If you park at the top of the hill, next to the big house with the turrets on the tower, then walk down the lane to Kings Cove early in the morning, I dare you not to feel the pioneering spirit of old that still hangs in the air at Prussia Cove. This is an extremely creative place, by turn inspiring and threatening. It was no surprise, then, when I ran across a member of the International Musicians Seminar, who pitch up to play together here twice a year, from all over the world. You can learn more about Jenna’s work at her website.
With musician Jenna, above Bessy’s Cove.
Atmosphere and drama, at Prussia Cove.
Looking west, just above the Lizard Peninsula, was the Atlantic Ocean, in all its splendour for this re-visit. I spoke to a fisherman, who emphasised the enhancing effect of the beach’s natural stimuli. The sun was out and all was well at the weekend.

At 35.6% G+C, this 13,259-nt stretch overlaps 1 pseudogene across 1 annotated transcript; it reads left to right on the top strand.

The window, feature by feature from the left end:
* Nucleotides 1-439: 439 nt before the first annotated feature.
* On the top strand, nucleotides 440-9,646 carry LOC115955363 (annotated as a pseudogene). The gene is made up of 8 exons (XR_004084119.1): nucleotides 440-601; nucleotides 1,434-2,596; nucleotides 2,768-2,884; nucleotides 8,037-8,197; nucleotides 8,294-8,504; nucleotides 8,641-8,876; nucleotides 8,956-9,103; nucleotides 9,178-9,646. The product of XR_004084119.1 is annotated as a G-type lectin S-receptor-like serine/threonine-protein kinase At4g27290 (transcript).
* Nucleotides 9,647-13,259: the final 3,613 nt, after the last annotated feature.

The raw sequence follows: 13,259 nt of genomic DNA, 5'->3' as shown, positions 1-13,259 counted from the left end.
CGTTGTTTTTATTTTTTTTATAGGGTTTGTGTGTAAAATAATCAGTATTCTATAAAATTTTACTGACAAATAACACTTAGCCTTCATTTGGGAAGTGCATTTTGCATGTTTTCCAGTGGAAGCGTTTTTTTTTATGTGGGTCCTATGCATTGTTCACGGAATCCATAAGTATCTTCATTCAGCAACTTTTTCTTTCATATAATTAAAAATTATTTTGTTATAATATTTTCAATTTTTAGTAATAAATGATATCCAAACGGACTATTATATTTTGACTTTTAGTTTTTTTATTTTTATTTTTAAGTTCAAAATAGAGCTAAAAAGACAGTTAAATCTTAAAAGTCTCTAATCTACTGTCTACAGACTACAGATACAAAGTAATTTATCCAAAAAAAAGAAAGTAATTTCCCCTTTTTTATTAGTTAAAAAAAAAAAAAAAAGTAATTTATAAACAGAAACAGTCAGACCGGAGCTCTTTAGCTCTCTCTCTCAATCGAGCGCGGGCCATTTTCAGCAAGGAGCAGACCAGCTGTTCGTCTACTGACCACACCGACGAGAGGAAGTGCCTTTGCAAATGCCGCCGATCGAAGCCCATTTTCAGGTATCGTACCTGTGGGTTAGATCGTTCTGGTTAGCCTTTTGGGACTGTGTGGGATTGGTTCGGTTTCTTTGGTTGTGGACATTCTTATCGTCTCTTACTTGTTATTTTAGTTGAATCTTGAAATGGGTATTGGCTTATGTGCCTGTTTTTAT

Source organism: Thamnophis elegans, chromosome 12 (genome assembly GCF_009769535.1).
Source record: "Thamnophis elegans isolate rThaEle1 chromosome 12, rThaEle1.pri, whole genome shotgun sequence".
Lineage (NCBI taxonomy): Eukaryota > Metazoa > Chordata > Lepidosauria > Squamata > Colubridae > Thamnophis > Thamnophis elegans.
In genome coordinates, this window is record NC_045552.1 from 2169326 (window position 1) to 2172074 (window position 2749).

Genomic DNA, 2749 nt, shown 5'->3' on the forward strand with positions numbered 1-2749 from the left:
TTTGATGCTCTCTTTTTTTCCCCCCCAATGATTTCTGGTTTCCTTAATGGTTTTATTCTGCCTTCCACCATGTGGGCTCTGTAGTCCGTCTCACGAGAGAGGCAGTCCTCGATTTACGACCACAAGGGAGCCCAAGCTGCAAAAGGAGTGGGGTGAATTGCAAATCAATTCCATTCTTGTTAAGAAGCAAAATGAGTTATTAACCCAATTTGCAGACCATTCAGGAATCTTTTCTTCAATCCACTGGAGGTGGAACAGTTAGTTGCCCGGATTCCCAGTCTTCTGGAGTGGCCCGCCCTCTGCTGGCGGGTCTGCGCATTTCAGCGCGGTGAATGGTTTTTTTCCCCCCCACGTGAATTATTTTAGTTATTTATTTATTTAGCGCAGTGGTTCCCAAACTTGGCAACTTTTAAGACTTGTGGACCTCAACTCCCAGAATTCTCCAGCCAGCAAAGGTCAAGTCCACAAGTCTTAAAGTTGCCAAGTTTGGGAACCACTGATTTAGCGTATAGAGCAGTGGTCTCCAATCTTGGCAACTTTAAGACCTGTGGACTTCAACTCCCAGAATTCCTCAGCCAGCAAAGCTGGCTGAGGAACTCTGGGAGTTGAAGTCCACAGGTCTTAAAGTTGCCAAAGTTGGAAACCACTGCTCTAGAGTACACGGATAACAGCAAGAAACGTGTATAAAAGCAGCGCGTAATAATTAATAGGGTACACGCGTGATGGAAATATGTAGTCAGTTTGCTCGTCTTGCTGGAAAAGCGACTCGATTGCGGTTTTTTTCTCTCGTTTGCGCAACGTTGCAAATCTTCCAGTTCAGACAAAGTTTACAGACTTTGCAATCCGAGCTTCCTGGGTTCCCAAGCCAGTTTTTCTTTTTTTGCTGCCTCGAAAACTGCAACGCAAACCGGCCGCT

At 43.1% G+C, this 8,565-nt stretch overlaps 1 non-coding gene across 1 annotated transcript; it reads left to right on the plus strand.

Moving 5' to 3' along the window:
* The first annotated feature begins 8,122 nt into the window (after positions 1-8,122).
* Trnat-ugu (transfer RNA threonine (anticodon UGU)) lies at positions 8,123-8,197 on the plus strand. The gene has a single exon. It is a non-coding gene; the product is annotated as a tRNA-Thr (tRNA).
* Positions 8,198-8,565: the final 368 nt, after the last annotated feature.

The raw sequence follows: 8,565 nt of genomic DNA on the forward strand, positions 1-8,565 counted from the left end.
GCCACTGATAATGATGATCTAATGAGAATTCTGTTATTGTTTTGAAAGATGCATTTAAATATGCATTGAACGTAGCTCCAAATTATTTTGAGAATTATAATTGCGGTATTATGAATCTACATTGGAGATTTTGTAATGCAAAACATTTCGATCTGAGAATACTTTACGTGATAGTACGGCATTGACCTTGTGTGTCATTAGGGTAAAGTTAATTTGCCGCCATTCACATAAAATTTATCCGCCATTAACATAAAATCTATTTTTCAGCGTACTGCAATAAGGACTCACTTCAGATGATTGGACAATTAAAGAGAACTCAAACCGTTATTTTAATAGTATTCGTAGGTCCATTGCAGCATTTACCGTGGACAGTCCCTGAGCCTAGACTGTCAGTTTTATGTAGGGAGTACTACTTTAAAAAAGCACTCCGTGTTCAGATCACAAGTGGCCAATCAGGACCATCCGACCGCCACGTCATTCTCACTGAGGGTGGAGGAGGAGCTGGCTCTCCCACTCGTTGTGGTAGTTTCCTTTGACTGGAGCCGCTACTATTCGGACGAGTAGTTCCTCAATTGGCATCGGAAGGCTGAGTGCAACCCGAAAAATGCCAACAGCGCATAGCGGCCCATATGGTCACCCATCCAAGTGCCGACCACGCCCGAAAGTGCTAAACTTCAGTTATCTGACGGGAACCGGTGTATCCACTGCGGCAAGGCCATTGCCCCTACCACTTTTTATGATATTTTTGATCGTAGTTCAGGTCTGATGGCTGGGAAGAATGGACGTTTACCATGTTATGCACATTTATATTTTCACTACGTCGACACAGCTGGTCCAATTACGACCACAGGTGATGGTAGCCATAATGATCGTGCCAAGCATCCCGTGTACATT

With a fisherman, on the rocks by the Atlantic, explaining the pull of the sea and its sounds.
Looking out west to a fishing boat.
This part of the Cornish coast looks West from the Lizard Peninsula, located between Praa Sands to the South and Marazion to the West. Essentially a headland comprising Kings Cove, Bessy’s Cove and Piskies Cove, Prussia Cove has a tradition of derring-do and smuggling. There’s a walk down a lane from the car park, and no shops or toilets to be found down here. It’s a magical place, highly recommended.
A snapshot of Old Cornwall.